We left the Irish Island by taking a 2 hour+ Ferry ride to Scotland.  This is not the normal car / passenger ferry we are accustomed to in Seattle.  The Stena Line ferries have a cinema, restaurants, PS4s for the kids, several lounges, shops, bars, spas, Wi-Fi, photo booth, and six suites.  Unfortunately, we only found out about the ‘Quiet Zones’ as we departed.  For most of the journey we felt like we were in an unsupervised daycare … although they did have cute accents.

We did not realize we could have booked the ferry and bus ride together as a package.  When we saw how close the ferry arrival (9:52) was going to be to the bus leaving (10:00), we decided to give ourselves some buffer time and take the 14:15 bus.  When we discovered that the bus always waits for the ferry when they are booked as a package, we decided to see if there were any available seats … nope.  The driver told us we could wait to see if there were any ‘no-shows’, but he doubted it.  We were first in line and soon followed by others.  One of these others was an older Irish guy who was more than talkative and ‘well lubricated.’  After about ½ hour we were informed that the bus was oversold and another one was on the way.  A men’s football (remember now … soccer) team got off to wait for the coming bus and we got on at 10:30 versus 14:15. You just never know how things are going to turn out.

Bus rides are a little more informal in Scotland.  The bus stopped at the first village with an ATM so some of the passengers could get off and draw out money to pay for their tickets.

Glasgow is Scotland’s largest city.  Since we arrived before we could check into our place, we stored our suitcases at the bus station and took our backpacks onto the Hop On Hop Off bus to get an overview of the city.  While in Glasgow we learned that the Scots have three rulings for a case:  guilty, not guilty, and not proven.  This last one is when they know the person is guilty but do not have enough evidence to prove it.  So, the person gets off ‘Scot Free.’

Throughout our Great Adventure, we have been finding deals that honor our ‘mature years.’  In the UK, they referred to this privilege as ‘Concession tickets.’  With Marsha being 100% Dutch and me more than ½ Scot, we are frugally rocking the European discounts.  There are benefits to staying alive.

As we were checking out the University of Glasgow, we heard a lone bagpiper.  Following the haunting sound, we came upon a wedding reception being held just outside the museum in the university’s cloister.  Here is a quiz for you: What special beer would these wonderfully kilt-clad men be drinking to celebrate such an important occasion?  Hold on to your tams … it was Budweiser.  Marsha and I are appalled that the Irish and their Scottish brothers drink Bud and Coors Light when they have such a delicious selection of local beers.  Appalled I tell you!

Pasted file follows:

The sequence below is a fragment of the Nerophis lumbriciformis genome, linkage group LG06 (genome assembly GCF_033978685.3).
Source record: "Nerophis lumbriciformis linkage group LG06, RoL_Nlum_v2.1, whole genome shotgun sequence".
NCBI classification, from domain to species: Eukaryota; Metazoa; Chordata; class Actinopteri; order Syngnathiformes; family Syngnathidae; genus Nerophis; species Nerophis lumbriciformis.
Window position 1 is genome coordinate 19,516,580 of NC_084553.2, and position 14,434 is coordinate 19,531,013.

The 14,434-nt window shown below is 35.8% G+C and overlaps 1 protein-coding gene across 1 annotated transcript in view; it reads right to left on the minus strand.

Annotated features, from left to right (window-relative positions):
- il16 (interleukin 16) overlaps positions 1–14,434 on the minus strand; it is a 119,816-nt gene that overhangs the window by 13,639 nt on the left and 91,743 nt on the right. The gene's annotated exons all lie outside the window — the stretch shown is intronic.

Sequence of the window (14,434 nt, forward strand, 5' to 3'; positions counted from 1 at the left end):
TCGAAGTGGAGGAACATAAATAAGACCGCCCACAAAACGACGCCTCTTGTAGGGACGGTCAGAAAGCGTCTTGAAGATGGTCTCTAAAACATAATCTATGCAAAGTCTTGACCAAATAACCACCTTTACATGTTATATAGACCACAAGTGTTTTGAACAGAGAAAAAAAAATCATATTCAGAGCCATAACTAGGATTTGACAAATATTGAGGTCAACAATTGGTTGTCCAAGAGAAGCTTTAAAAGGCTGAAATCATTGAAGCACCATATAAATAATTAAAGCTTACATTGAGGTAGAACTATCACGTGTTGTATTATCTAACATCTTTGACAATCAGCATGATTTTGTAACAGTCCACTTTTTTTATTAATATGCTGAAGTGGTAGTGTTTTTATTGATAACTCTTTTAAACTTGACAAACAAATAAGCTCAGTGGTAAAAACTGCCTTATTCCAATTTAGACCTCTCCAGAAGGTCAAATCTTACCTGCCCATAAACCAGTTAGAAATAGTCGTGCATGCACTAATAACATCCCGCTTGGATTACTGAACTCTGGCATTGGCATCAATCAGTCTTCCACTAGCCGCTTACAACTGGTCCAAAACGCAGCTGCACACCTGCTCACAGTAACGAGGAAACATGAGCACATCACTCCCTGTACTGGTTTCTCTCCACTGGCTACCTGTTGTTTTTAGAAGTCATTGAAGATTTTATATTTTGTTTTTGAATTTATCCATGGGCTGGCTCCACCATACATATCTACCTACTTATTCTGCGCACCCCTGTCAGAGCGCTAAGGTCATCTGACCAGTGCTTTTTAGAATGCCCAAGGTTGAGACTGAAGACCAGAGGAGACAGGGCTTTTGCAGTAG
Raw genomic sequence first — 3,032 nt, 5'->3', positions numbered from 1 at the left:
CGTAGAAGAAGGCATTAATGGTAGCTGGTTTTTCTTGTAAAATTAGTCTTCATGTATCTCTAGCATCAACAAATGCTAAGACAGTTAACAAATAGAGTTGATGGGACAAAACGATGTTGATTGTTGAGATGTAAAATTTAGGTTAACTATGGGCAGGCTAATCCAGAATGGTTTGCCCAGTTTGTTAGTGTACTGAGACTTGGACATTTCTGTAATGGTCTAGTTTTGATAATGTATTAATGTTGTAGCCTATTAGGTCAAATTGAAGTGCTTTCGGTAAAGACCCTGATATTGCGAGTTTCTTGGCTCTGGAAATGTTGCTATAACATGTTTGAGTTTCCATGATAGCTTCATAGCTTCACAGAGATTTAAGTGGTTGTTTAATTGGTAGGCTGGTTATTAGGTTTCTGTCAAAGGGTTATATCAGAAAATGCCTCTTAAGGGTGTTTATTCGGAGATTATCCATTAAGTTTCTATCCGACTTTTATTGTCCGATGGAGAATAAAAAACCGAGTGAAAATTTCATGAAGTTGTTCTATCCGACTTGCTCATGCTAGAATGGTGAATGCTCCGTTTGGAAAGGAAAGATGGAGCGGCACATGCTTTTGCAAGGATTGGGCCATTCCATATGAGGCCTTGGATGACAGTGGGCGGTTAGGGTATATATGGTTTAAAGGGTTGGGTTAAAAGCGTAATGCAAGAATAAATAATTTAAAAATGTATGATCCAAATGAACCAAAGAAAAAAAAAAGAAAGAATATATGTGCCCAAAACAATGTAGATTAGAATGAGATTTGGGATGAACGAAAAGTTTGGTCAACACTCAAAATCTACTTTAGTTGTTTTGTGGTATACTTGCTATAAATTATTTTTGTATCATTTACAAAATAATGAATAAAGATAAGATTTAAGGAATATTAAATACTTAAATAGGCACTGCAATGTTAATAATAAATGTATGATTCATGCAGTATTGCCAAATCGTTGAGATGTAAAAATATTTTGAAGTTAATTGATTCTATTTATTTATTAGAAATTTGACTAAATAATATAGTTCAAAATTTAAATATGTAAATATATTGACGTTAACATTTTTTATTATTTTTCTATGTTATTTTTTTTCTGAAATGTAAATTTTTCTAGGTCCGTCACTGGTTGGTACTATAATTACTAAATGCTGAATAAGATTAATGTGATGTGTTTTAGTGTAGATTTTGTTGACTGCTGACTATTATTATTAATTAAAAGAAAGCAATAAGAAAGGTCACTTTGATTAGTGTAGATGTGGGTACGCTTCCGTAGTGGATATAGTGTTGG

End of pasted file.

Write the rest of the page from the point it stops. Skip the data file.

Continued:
Fun fact: citizens of Glasgow are called Glaswegians.

They also have a sense of humor, as you can see from this distinguished statue.  The city spends £10k each year removing the traffic cones from the heads of the man and horse.  I bet it is because these crazy Glaswegians are drinking Bud and Coors Light.


Our next city was our favorite: Inverness.  Actually, it was more the region than the city.  The Highlands of Scotland are beautiful, haunting, and spiritual.  They seem to echo the joys and trials of the Scots.  Eight of us took an all-day tour with our fantastic guide, Raymond.  He is proud of his country and culture but is open with the struggles of the past and present.  It was a memorable day that included the following experiences: Loch Ness (I do believe), Elena Doune Castle, Isle of Skye, Kilt Rock and its ocean falls, The Old Man of Storr, 5 Sisters of Kinail, and our favorite, the rolling hills of Quiraing.  The picture of Marsha and Raymond was taken there.  As we were taking in the breathtaking beauty of Quiraing, Raymond asked if we would like to celebrate the occasion with ‘a wee nip?’  He pulled a flash from his leather sporran (Scottish fanny pack) and poured his favorite whisky into communion cups for us.  It just doesn’t get any better.  Note: Raymond did not have a wee nip himself.


Elena Doune Castle  

 Loch Ness


Kilt Rock

The featured image of our shaggy friend is from our tour.  These Highland Cattle are very gentle and just fun to look at.  This one was having a good rub on the fence wire.


Our third and final city was Edinburgh (pronounced Edinbur-uh), Scotland’s second largest.  We loved the vibe of this ancient city as walked the Royal Mile.  Although it is heavily tourist in nature, the architecture is amazing.  The Royal Mile starts at Edinburgh Castle and flows down to their new Parliament building.  We saw the very solemn bronze statue of John Knox in St Giles Cathedral.  I bet he wasn’t invited to many parties.  The National Museum of Scotland took up our whole afternoon and was fantastic.  The Scots are very proud of their contributions to the world:  TV, penicillin, telephone, steam engine, whisky (duh), fax machine (remember those?), refrigerators, microwave ovens, golf, and more.  As our Highland Guide, Raymond said, “It may sound like we are big-headed, but I guess we have to embrace it.”


 Deacon Brodie’s Tavern – Inspiration for Jekyll & Hyde

 Battle of Prestonpans Tapestry in Scottish Parliament Building


Maybe in the near future I will show you how I became part of some young buskers’ entertainment on the Royal Mile.  It involved a straw hat and me balancing on a skinny, cement spike-like structure.  There is video proof.

Our next post will be from England.  Mind the Gap!


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We look forward to hearing from you.

Preston & Marsha

Don’t Retire: Reload – Groovin’ on the Flip Side